JAPAN: RFID Tagged Uniforms To Debut In Prisons
Japan's notoriously harsh prisons are hoping to make things easier for captives and captors alike with the introduction of uniforms incorporating RFID tags in one new building and the debut of colour-coordinated futons and clothes in others.
The Japanese government has selected nine companies, including security provider Secom, to build a hi-tech prison in Yamaguchi prefecture where guards will be able to keep track of inmates through the tagged clothing they will be required to wear.
In place of iron bars will be reinforced glass so confident are the RFID designers that prisoners will be easy to keep an eye on. No one has yet asked what the prison will do in the event of a mass nude escape attempt. The prison is expected to open in April 2007.
Meanwhile, The Justice Ministry said it would provide those doing time with colour-coordinated futons and clothes, because it had found that the colours of the present apparel clash, which tends to make prisoners aggressive, or at least nervous.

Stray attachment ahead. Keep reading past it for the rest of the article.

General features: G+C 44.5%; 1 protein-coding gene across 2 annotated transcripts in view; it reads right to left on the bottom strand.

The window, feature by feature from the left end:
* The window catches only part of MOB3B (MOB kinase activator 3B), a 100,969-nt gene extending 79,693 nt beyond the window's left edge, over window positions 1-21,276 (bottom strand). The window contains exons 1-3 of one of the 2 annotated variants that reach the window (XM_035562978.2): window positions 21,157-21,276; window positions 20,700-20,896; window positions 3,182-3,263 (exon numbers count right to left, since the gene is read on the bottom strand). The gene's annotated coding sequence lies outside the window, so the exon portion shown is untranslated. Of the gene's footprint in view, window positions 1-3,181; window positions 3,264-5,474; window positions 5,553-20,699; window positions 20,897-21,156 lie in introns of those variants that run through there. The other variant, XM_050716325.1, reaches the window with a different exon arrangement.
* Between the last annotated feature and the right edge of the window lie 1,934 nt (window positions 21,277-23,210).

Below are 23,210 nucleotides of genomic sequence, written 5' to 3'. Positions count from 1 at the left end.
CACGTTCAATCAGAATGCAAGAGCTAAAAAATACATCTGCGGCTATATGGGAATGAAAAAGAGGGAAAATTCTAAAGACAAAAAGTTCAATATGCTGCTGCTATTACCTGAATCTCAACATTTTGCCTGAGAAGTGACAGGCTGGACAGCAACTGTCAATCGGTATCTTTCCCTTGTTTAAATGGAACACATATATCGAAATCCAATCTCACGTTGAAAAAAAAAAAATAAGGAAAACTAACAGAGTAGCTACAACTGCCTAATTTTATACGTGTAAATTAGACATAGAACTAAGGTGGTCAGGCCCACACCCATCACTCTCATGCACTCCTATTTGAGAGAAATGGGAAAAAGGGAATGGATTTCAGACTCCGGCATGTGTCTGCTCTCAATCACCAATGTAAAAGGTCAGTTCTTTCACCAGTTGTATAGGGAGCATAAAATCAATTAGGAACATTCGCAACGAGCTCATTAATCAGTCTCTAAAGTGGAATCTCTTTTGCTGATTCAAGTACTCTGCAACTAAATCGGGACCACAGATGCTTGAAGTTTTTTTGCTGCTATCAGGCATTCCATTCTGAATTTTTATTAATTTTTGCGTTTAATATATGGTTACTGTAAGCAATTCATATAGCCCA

Experts have advised the government that the clashing orange and green striped bedcovers that prisons have been using for more than half a century could make prisoners nervous and aggressive, Kyodo news agency said.
The colour psychologists recommended bedding in warm colours such as brown for a good night's sleep and uniforms in mint green and pale blue.
By Michael Fitzpatrick.
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